Yesterday I was working with a group of librarians and library staff on how to stop burnout. One of the exercises we did in class was about gratitude, and how powerful it is. Then I found this article this morning and had to share it–with Paul’s permission, of course.
I am not a psychologist, so my answer is coming from studying burnout and teaching workshops to help people understand it and recover from it. But I was asked this question in a class last week, and wanted to provide a better answer.
Here’s one answer, from Prevention, November, 2015:
“Our evidence is that burnout overlaps depression, that they’re on a continuum, like temperature,” says study coauthor Irvin S. Schonfeld, PhD, a psychology professor at the City College of New York’s Colin Powell School for Civic and Global Leadership. “If you go back to the original paper that was published about burnout, by Herbert Freudenberger—in which he studied people who volunteered at a drug treatment center and who dealt with very difficult patients—one of the ways he described burnout was: ‘It looks like depression.'”
Part of my answer is that burnout, unlike depression, is more situational. This is true or more true with moderate burnout, so if you’re experiencing a difficult situation at work and are able to change that, your burnout symptoms will decrease.
The guru on this topic, Christina Maslach, says in the Prevention article:
“If you’re skeptical that job-related stress and exhaustion could possibly resemble the big black cloud that is depression, you’re not alone. ‘Burnout has always been predictive of depression,’ explains Christina Maslach, PhD, a psychologist at the University of California Berkeley who devised the standard test for burnout, called the Maslach Burnout Inventory, ‘but the measure of burnout used in this study is incomplete.'”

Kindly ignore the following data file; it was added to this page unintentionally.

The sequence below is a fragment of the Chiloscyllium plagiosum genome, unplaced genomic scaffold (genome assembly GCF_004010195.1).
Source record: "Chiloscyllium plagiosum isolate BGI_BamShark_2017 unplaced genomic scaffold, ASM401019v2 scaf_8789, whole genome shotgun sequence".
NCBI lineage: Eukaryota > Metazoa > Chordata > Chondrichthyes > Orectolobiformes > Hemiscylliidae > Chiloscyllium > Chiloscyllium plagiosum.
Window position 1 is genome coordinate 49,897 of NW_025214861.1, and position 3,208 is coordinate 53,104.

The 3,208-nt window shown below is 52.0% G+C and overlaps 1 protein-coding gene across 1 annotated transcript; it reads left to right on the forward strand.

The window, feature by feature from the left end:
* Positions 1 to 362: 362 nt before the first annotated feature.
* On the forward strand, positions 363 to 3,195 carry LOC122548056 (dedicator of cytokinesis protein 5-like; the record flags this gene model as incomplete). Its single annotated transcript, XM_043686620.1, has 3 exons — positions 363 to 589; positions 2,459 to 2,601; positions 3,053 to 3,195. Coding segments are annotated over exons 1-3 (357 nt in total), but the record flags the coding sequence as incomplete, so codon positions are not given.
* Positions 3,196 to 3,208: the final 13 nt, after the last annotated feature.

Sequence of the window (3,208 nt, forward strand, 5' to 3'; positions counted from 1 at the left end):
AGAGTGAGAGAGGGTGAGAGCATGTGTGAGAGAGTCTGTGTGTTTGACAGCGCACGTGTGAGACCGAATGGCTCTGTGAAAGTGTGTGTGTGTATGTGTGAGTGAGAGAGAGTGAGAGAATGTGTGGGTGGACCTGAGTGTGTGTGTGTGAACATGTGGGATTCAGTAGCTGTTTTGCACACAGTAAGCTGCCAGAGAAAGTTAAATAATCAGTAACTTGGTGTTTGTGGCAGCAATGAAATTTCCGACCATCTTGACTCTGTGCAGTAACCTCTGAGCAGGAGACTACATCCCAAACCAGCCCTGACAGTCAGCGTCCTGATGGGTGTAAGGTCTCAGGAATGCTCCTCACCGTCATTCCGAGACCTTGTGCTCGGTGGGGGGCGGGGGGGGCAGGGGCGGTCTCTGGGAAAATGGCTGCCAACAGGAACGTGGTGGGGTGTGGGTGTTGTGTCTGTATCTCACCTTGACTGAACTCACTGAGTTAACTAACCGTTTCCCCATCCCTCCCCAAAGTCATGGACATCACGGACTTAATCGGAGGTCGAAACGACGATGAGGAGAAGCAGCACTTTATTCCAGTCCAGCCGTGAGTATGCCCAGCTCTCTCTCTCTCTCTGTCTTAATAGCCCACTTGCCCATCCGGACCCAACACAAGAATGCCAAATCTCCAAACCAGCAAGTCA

Lastly, remember that according to Christina Maslach’s classic definition of burnout, that it’s lost energy, lost enthusiasm and lost confidence. These three factors combined often create the perfect storm. Most importantly, if you’re suffering from extreme burnout and possibly depression, get help. A professional who understands this complex condition will be an important resource, helping you regain your best self.
I had the great pleasure of working with a group of librarians and library staff last week and wanted to share some of their tips to stop burnout. Some of the top challenges they’re facing are under staffing, stressful patrons who monopolize their time, constant rule breakers, disruptive library patrons, staff in-fighting, the expectation that they will be able to “do more with less”, dealing with multiple demands, and when they make a spectacular effort and pull off a “miracle”, the expectation that the miracle is now the norm.
As we talked about three areas where they can make a difference (drawing from Paula Davis Laach’s recent blog) and not be overwhelmed by burnout, they worked in small groups and shared suggestions.
- Job Control: flexibility and choice, having the doers plan and manage projects, getting the leadership on board v. micromanaging, and having realistic expectations especially around the time it takes to complete tasks.
- Recognition: taking time to recognize small accomplishments, more one-on-one meetings and fewer emails for internal communications, and making staff recognition a standard part of staff meetings.
- Community: remembering to say “thank you”, asking for feedback, being kept in the loop re changes, joining professional organizations and taking advantage of professional learning networks, and building a strong web of connections.
No matter what industry you’re in, these are great suggestions. Please respond to this blog with your ideas. That way we’re all smarter and keep ourselves safe from the damaging effects of burnout.